Vintage Cellars

The Only Guide to Wine Glasses You’ll Ever Need

Wine glasses as we know them are believed to have emerged in medieval Venice, the centre of the glass blowing world. They’ve evolved quite a bit since then, with innovations leading to new types of wine glasses specifically designed to unlock a wine’s flavours and aromas. With so many sophisticated and sought-after wines now available, selecting the right wine glass is an essential aspect of wine appreciation.

Glassware 101

A wine glass has three parts: bowl, stem and base. As Mark Baulderstone, Managing Director at Riedel Australia & New Zealand explains, “While the bowl is critical when it comes to delivering the wine’s flavour, the height of the stem and the size of the base are equally important when it comes to the balance.”

But what about stemless glasses? While stemless wine glasses are increasingly popular, and great for casual gatherings and everyday use, if you are sipping a high quality wine, you should choose a classic stemmed wine glass to prevent the warmth of your hand from affecting the flavour of the wine.


To really take your wine-drinking experience up a notch, bring out the crystal wine glasses. “High-quality crystal glassware provides extra clarity in the glass; it doesn’t distract from the colour of the wine,” explains Ted Rutledge, Senior Sommelier at Aria Restaurant in Sydney.

What are the best white wine glasses?

A white wine glass is narrower with a taller bowl which keeps the wine cool, releases delicate aromas and reveals the buttery, oaky or citrus flavour. Lighter-bodied aromatic white wine such as sauvignon blanc or semillon calls for a smaller bowl, which concentrates and amplifies the floral aromatics.


For a medium white, such as fiano or pinot grigio, or full-bodied white such as chardonnay or vermentino, select a wine glass with a larger bowl to fully reveal the creamy texture.

Different types of red wine glasses

Reds need space to breathe, so red wine glasses have a fuller and rounder bowl with a wide opening. The result? Contact with oxygen enhances aromas from the complex bouquets, softens tannins and grants more vivid flavour (as evident with the Yering Station Little Yering Pinot Noir).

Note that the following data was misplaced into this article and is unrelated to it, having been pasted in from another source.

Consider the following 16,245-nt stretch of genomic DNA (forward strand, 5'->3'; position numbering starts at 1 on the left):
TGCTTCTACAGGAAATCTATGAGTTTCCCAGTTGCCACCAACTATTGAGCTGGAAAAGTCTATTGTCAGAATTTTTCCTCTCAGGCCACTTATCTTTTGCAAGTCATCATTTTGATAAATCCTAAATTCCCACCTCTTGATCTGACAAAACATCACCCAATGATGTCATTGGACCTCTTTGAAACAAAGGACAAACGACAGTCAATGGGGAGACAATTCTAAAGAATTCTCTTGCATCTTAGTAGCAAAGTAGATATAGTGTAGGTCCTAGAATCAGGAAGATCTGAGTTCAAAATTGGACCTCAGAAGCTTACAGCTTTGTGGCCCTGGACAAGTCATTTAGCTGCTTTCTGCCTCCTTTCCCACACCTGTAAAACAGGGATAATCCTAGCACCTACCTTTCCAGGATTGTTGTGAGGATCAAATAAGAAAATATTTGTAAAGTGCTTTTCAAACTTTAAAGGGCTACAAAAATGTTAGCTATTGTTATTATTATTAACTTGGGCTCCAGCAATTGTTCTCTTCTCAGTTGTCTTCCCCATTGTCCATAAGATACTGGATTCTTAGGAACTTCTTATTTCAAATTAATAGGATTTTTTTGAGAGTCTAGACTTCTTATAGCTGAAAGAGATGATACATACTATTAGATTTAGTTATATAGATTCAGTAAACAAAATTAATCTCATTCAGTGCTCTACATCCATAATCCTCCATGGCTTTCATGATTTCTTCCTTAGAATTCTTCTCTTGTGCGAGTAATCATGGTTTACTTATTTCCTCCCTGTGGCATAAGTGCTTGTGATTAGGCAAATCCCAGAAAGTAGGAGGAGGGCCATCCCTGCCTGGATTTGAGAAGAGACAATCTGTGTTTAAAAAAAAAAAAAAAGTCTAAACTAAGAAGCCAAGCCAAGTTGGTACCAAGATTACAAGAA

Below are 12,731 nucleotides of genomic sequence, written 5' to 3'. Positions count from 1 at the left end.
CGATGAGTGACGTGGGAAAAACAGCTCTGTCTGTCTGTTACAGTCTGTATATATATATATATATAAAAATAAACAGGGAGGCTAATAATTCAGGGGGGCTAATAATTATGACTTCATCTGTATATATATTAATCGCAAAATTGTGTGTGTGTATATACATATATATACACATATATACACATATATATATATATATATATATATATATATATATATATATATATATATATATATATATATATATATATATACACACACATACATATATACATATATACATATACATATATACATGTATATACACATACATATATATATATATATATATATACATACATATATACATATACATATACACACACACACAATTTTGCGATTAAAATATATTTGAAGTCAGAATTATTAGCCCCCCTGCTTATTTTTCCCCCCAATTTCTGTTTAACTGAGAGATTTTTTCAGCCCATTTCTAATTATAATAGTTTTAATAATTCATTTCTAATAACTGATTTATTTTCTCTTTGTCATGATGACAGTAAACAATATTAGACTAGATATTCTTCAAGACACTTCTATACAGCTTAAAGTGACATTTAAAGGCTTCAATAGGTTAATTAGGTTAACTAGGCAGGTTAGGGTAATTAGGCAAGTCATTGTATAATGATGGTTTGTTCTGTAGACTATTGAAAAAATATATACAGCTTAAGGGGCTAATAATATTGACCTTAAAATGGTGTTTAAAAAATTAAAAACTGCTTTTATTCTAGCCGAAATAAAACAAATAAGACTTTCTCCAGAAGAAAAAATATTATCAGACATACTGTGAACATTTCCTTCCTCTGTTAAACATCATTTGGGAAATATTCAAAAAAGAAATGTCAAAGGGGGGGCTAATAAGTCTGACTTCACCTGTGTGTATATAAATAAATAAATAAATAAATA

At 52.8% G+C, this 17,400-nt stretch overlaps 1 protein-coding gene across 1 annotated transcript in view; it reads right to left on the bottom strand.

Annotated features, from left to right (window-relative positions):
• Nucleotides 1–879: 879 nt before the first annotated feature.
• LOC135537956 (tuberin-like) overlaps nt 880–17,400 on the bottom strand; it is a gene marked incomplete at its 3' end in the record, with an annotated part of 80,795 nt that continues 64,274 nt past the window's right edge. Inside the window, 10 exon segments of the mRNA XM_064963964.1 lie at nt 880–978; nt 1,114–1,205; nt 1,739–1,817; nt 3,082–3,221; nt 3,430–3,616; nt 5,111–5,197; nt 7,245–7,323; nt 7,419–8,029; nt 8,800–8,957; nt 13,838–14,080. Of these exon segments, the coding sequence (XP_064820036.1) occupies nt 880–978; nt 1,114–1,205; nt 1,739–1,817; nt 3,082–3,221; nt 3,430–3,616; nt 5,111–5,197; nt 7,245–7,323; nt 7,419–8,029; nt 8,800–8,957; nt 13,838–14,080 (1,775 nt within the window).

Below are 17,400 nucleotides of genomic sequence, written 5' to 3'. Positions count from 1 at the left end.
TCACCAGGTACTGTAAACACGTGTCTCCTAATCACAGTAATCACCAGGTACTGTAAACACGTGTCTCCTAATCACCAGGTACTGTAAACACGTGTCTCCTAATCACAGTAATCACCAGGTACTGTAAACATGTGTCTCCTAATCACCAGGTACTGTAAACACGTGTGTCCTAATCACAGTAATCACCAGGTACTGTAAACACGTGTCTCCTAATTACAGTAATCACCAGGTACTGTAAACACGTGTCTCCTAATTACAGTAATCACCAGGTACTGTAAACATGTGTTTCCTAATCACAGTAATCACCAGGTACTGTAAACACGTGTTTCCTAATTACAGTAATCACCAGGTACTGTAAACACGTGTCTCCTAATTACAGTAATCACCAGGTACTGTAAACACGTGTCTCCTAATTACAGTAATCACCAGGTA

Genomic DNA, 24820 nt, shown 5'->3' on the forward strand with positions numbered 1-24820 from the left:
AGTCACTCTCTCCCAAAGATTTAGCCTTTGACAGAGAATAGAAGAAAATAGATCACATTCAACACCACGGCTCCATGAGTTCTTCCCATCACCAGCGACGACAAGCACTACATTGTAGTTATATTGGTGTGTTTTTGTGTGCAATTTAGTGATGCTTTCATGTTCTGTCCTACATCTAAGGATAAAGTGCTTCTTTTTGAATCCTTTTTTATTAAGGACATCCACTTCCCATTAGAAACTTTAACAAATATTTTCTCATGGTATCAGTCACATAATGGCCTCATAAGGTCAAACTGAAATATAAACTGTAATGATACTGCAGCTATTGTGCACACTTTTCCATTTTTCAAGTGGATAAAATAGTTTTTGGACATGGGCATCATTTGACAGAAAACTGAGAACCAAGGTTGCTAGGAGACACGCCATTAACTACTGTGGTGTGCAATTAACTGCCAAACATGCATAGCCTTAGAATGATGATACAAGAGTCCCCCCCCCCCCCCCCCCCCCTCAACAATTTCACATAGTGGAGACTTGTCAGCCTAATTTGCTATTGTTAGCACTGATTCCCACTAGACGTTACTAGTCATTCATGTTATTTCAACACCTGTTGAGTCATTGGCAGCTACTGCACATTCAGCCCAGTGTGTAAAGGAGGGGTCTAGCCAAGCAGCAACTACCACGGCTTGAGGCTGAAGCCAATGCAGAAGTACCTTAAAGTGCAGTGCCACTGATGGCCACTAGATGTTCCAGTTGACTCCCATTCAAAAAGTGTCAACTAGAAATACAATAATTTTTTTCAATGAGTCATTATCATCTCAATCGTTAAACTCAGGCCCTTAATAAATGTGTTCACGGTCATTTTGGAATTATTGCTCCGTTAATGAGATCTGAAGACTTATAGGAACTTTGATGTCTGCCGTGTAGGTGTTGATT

Generally, there are two red wine glass shapes – Burgundy and Bordeaux. Burgundy wine glasses are shorter than the Bordeaux type, but have a bigger bowl that tapers to a narrower opening, delivering the wine to the tip of the tongue where the delicate flavours can be savoured – perfect for delicate reds such as pinot noir and medium-bodied Australian shiraz (such as the Leeuwin Estate Art Series Shiraz).


Bordeaux glasses are taller with an open bowl allowing the wine to interact with air, important for fuller-bodied reds like cabernet sauvignon, and New World wines such as malbec and tempranillo.


“The Bordeaux glass is quite important for those full-bodied wines which are a little higher in alcohol. The bowl gives the wine room to breathe,” says Ted.


Pro tip: Gently swirl the glass before sipping – this will make for a more luxurious drinking experience.

Flutes, coupes or white wine glasses for sparkling wine?

The conventional wisdom is to use flutes, as a narrower bowl and longer stem prevents fast evaporation of the tingling bubbles. However, Ted begs to differ. “I steer clear of flute glasses, they afford no chance to develop the aromatics.” He suggests a Burgundy wine glass or aromatic white wine glass instead.


Riedel’s Mark Baulderstone agrees: “Generally, an egg- shaped wine glass allows the complexity and beautiful aromas of the Champagne to express themselves best.” Try this type of glass with the Croser Vintage Sparkling or Marcel Pierre Champagne Brut NV.

Whatever your favourite type of wine, beautiful wine glasses set an expectation of the upcoming wine drinking experience, so it’s worth investing in a high-quality wine glass set.

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